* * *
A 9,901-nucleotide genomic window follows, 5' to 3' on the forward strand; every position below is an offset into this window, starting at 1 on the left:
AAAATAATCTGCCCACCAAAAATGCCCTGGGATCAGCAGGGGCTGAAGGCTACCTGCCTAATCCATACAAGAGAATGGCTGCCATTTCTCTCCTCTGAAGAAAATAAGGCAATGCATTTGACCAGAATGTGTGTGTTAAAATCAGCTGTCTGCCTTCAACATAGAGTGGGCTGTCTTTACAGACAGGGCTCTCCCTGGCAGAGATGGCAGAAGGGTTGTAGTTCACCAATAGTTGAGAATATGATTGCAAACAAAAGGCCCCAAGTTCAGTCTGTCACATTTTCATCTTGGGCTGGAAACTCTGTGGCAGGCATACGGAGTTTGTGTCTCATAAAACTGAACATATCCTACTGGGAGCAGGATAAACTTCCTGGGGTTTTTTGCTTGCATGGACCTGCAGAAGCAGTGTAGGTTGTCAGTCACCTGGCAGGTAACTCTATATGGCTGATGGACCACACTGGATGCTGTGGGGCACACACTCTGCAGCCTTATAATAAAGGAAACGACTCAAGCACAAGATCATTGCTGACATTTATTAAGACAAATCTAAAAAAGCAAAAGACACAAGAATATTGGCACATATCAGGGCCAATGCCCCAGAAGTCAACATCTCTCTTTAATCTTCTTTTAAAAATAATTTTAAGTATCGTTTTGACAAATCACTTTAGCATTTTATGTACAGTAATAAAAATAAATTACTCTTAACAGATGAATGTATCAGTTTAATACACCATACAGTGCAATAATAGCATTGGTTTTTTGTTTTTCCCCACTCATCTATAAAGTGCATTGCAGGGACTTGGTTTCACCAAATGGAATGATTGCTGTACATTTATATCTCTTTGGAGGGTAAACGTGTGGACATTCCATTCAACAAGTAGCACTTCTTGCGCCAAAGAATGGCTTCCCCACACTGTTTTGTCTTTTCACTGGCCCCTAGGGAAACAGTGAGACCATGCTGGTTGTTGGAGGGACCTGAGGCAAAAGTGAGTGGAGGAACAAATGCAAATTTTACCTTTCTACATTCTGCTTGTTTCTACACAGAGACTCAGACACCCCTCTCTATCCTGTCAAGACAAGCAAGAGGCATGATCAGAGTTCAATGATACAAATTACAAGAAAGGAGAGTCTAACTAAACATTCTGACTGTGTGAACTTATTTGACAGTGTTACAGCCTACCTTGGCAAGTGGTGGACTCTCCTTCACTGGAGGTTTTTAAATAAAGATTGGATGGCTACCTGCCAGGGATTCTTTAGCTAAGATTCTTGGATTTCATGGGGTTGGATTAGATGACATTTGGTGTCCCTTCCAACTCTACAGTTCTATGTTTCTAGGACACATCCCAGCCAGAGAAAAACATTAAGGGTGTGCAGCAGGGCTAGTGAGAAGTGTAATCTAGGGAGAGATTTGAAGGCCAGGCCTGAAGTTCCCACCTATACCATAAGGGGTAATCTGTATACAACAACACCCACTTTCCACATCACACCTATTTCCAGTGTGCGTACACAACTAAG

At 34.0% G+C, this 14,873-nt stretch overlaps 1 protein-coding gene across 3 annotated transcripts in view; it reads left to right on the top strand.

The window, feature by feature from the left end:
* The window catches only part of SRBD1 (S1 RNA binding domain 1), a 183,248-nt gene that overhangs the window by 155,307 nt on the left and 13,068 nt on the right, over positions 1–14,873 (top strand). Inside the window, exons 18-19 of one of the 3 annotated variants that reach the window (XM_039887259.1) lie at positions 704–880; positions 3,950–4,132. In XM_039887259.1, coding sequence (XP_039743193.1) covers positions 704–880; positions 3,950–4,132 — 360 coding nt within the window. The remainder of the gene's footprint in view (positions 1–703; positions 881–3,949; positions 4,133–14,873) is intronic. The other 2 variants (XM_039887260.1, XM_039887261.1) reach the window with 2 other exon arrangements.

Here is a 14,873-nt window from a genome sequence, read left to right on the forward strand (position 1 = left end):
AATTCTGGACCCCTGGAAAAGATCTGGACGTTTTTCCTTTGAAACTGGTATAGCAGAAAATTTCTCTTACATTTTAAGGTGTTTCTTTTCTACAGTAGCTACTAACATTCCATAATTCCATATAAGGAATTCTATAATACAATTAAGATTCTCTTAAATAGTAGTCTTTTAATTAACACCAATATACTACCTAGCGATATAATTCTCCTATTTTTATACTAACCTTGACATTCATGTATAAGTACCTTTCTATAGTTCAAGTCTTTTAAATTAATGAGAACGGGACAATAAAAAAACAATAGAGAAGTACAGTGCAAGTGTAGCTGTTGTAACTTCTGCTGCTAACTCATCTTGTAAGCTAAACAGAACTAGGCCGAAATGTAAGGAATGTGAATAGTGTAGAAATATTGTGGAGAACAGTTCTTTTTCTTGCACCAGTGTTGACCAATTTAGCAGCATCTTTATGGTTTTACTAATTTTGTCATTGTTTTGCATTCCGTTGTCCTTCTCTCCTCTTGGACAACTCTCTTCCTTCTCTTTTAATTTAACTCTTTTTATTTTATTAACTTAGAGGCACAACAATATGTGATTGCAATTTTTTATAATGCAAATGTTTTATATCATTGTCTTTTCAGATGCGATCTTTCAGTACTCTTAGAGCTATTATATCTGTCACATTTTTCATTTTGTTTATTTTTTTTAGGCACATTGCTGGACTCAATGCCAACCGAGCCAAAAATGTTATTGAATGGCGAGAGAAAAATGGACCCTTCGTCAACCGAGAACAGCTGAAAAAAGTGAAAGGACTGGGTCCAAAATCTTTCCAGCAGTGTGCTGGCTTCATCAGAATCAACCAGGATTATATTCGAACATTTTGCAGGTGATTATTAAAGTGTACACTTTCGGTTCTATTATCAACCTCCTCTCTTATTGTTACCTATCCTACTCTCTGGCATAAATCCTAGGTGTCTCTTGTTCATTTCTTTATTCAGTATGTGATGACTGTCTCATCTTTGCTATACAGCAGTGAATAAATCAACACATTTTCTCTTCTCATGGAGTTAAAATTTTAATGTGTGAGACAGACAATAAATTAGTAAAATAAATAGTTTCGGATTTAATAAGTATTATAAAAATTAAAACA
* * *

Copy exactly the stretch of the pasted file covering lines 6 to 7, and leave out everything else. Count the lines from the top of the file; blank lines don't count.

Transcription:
Here is a 14,873-nt window from a genome sequence, read left to right on the forward strand (position 1 = left end):
AATTCTGGACCCCTGGAAAAGATCTGGACGTTTTTCCTTTGAAACTGGTATAGCAGAAAATTTCTCTTACATTTTAAGGTGTTTCTTTTCTACAGTAGCTACTAACATTCCATAATTCCATATAAGGAATTCTATAATACAATTAAGATTCTCTTAAATAGTAGTCTTTTAATTAACACCAATATACTACCTAGCGATATAATTCTCCTATTTTTATACTAACCTTGACATTCATGTATAAGTACCTTTCTATAGTTCAAGTCTTTTAAATTAATGAGAACGGGACAATAAAAAAACAATAGAGAAGTACAGTGCAAGTGTAGCTGTTGTAACTTCTGCTGCTAACTCATCTTGTAAGCTAAACAGAACTAGGCCGAAATGTAAGGAATGTGAATAGTGTAGAAATATTGTGGAGAACAGTTCTTTTTCTTGCACCAGTGTTGACCAATTTAGCAGCATCTTTATGGTTTTACTAATTTTGTCATTGTTTTGCATTCCGTTGTCCTTCTCTCCTCTTGGACAACTCTCTTCCTTCTCTTTTAATTTAACTCTTTTTATTTTATTAACTTAGAGGCACAACAATATGTGATTGCAATTTTTTATAATGCAAATGTTTTATATCATTGTCTTTTCAGATGCGATCTTTCAGTACTCTTAGAGCTATTATATCTGTCACATTTTTCATTTTGTTTATTTTTTTTAGGCACATTGCTGGACTCAATGCCAACCGAGCCAAAAATGTTATTGAATGGCGAGAGAAAAATGGACCCTTCGTCAACCGAGAACAGCTGAAAAAAGTGAAAGGACTGGGTCCAAAATCTTTCCAGCAGTGTGCTGGCTTCATCAGAATCAACCAGGATTATATTCGAACATTTTGCAGGTGATTATTAAAGTGTACACTTTCGGTTCTATTATCAACCTCCTCTCTTATTGTTACCTATCCTACTCTCTGGCATAAATCCTAGGTGTCTCTTGTTCATTTCTTTATTCAGTATGTGATGACTGTCTCATCTTTGCTATACAGCAGTGAATAAATCAACACATTTTCTCTTCTCATGGAGTTAAAATTTTAATGTGTGAGACAGACAATAAATTAGTAAAATAAATAGTTTCGGATTTAATAAGTATTATAAAAATTAAAACA